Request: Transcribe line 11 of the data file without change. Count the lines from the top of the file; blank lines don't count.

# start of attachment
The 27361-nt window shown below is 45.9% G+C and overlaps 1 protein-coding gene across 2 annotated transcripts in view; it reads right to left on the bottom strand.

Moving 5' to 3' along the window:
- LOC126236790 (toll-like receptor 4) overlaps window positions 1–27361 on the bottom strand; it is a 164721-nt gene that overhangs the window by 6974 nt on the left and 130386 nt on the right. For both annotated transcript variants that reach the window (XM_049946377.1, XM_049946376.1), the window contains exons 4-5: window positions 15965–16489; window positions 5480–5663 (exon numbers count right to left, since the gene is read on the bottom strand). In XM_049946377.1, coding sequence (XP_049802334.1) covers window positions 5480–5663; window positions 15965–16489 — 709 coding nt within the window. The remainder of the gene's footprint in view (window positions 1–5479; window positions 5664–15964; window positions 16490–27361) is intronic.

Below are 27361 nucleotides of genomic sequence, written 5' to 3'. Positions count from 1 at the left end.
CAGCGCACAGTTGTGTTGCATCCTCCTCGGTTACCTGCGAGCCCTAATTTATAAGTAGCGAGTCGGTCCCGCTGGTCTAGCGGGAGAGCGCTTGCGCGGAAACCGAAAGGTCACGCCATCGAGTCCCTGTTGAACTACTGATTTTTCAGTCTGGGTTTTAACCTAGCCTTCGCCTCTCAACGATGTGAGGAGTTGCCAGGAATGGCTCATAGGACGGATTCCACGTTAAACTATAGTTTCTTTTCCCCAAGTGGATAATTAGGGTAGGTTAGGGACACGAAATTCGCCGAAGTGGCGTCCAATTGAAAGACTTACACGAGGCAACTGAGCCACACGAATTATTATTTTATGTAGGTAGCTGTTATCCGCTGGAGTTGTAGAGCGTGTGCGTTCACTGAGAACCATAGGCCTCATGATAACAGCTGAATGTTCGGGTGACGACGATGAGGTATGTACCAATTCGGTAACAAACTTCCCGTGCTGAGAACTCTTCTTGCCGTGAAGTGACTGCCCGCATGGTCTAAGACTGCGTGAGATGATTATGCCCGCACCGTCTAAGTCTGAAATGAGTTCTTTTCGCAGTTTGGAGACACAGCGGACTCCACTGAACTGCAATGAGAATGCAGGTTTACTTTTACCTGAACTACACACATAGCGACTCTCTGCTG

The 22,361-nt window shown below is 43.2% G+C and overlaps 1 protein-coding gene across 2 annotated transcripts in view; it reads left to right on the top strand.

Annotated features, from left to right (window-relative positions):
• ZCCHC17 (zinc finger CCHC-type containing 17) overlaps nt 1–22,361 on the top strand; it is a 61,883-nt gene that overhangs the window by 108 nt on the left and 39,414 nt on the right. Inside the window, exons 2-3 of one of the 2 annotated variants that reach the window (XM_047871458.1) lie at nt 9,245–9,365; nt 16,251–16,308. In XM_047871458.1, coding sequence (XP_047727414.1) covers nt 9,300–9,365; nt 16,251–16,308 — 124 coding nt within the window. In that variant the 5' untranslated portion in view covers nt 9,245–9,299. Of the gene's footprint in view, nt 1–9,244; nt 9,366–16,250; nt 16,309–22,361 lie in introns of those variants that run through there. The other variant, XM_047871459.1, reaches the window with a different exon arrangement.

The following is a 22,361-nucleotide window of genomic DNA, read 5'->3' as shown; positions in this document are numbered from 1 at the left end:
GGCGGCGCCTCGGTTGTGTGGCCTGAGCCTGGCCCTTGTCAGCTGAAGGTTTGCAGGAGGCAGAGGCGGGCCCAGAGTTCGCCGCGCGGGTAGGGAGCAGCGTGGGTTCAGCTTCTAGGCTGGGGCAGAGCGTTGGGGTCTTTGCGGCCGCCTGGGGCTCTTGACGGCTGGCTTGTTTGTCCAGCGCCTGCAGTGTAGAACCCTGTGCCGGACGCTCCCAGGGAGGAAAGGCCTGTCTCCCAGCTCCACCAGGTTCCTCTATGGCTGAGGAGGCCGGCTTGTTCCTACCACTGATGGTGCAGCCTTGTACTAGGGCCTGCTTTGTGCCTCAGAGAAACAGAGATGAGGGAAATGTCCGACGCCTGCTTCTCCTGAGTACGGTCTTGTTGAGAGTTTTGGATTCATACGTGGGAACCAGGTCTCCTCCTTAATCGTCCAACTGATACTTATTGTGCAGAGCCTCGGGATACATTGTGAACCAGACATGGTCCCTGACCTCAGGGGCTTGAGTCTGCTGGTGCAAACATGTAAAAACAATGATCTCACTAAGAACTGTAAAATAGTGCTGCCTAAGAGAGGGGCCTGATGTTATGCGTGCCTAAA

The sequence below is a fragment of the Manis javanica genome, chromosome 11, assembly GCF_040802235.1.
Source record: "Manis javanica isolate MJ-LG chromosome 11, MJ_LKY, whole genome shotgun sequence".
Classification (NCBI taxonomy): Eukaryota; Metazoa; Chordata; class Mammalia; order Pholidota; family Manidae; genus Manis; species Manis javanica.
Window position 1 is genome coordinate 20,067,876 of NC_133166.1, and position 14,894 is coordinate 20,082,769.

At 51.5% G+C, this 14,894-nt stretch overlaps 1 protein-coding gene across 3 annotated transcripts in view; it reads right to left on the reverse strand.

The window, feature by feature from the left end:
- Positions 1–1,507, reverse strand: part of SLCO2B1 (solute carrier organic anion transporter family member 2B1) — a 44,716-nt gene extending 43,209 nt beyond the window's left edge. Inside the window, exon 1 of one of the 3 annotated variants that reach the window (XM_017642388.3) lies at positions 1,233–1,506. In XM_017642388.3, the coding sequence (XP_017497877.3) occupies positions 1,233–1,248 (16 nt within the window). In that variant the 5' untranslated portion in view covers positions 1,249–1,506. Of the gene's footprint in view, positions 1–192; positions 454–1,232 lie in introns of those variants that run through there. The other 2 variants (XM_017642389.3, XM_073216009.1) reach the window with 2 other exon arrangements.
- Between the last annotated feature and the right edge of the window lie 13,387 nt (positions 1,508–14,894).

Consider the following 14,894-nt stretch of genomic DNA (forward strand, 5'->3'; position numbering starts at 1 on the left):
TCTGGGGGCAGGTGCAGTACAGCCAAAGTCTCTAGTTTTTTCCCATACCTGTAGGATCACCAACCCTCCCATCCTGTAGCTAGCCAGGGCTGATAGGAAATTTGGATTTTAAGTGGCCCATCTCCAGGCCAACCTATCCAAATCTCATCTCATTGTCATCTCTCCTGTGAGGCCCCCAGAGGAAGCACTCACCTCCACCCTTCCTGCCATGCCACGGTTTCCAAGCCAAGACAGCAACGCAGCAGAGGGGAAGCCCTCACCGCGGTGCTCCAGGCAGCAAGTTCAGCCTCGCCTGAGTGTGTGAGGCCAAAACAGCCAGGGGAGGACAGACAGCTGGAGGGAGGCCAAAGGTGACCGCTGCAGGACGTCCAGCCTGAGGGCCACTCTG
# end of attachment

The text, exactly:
The sequence below is a fragment of the Manis javanica genome, chromosome 11, assembly GCF_040802235.1.